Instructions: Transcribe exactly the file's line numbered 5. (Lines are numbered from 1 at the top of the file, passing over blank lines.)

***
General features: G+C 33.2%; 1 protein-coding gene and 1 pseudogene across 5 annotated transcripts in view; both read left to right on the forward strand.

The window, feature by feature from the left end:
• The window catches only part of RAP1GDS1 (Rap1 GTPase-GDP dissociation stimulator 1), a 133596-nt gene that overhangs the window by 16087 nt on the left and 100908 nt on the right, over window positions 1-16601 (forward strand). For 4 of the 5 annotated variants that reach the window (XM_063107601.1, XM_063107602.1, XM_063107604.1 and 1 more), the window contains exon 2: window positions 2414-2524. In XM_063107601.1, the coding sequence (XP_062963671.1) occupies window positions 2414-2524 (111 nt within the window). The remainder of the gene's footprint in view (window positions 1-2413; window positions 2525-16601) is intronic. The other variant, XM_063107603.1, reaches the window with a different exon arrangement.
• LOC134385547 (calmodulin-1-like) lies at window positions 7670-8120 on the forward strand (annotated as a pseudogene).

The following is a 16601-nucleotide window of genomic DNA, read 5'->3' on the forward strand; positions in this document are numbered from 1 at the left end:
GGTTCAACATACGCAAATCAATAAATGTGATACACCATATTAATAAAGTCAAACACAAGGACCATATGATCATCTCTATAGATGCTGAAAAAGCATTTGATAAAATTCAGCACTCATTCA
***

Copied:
The following is a 16601-nucleotide window of genomic DNA, read 5'->3' on the forward strand; positions in this document are numbered from 1 at the left end: